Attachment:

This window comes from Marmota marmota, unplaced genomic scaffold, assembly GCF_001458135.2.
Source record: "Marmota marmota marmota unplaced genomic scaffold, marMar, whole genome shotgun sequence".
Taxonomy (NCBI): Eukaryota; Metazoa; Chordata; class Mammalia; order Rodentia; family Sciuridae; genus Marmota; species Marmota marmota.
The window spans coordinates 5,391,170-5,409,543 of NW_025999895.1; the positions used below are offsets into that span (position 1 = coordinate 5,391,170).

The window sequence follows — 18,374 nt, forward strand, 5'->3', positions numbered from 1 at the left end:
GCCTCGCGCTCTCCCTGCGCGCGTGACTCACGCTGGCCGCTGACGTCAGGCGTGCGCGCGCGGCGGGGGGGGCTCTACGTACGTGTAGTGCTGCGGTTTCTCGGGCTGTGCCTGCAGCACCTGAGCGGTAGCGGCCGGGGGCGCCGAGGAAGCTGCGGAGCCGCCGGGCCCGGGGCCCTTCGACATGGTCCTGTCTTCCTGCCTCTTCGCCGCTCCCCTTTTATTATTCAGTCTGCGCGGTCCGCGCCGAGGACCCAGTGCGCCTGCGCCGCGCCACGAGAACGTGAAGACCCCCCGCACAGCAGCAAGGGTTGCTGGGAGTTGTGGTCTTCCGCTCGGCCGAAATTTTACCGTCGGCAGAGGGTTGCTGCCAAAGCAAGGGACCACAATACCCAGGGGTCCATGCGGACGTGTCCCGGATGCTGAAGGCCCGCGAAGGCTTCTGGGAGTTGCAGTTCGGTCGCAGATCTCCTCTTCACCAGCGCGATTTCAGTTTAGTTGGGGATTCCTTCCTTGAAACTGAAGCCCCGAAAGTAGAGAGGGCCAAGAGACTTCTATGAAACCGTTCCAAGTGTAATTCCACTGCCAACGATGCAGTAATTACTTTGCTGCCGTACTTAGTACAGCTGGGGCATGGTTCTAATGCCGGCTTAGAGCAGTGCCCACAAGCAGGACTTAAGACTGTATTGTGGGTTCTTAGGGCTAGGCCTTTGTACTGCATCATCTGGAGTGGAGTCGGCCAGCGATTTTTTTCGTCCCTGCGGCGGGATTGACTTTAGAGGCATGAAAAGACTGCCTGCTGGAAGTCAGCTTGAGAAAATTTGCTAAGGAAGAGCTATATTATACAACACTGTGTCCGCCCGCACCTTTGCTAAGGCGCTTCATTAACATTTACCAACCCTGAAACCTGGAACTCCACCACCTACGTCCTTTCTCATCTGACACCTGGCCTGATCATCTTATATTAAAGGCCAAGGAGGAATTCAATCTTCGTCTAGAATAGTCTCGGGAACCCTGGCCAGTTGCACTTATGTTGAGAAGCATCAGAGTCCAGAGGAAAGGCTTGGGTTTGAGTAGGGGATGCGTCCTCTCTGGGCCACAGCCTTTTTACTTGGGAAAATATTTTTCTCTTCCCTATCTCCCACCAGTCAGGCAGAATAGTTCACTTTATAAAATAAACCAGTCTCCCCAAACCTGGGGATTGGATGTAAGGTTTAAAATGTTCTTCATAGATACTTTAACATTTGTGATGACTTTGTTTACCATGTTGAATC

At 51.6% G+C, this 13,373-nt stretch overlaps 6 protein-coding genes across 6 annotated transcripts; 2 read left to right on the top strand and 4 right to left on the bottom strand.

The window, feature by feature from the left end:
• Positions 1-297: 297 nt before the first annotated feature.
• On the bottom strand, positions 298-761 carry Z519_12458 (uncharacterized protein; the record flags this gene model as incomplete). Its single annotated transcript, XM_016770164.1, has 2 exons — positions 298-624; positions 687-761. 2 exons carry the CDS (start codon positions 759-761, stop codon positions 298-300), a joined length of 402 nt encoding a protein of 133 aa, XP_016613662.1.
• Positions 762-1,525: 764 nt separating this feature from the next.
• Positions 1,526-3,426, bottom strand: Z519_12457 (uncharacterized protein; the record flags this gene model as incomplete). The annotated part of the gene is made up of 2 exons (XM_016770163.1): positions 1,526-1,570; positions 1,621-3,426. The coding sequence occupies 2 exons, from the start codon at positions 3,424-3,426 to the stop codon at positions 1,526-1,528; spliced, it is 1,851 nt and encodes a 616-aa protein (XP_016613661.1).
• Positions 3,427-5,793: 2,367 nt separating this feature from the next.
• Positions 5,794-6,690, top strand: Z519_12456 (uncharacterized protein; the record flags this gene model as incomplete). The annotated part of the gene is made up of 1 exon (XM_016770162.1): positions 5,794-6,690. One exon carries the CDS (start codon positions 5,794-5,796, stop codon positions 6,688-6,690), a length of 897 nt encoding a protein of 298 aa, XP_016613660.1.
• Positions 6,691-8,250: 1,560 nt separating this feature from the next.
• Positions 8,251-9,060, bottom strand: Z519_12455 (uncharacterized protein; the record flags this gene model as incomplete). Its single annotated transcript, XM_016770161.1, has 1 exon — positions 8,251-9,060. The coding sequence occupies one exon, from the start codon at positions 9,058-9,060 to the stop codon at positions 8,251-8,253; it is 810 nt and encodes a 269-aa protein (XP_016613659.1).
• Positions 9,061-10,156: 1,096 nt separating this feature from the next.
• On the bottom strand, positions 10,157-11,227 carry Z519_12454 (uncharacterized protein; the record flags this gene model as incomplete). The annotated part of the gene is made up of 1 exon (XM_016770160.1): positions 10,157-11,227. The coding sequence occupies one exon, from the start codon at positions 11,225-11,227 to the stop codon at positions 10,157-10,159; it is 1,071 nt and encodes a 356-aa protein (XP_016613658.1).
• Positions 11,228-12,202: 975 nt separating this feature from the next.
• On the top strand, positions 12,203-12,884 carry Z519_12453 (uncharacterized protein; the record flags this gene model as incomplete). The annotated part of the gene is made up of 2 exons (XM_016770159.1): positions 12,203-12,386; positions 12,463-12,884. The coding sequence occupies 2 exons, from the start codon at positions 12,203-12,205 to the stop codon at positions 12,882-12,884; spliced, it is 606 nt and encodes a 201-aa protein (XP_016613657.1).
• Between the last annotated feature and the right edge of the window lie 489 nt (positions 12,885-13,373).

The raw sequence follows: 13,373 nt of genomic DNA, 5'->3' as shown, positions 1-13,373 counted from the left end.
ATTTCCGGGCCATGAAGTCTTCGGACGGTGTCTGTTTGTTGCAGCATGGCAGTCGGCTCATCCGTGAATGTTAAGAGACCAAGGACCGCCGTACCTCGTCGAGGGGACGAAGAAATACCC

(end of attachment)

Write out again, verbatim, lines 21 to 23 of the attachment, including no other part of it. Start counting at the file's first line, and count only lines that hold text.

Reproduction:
• Between the last annotated feature and the right edge of the window lie 489 nt (positions 12,885-13,373).

The raw sequence follows: 13,373 nt of genomic DNA, 5'->3' as shown, positions 1-13,373 counted from the left end.
ATTTCCGGGCCATGAAGTCTTCGGACGGTGTCTGTTTGTTGCAGCATGGCAGTCGGCTCATCCGTGAATGTTAAGAGACCAAGGACCGCCGTACCTCGTCGAGGGGACGAAGAAATACCC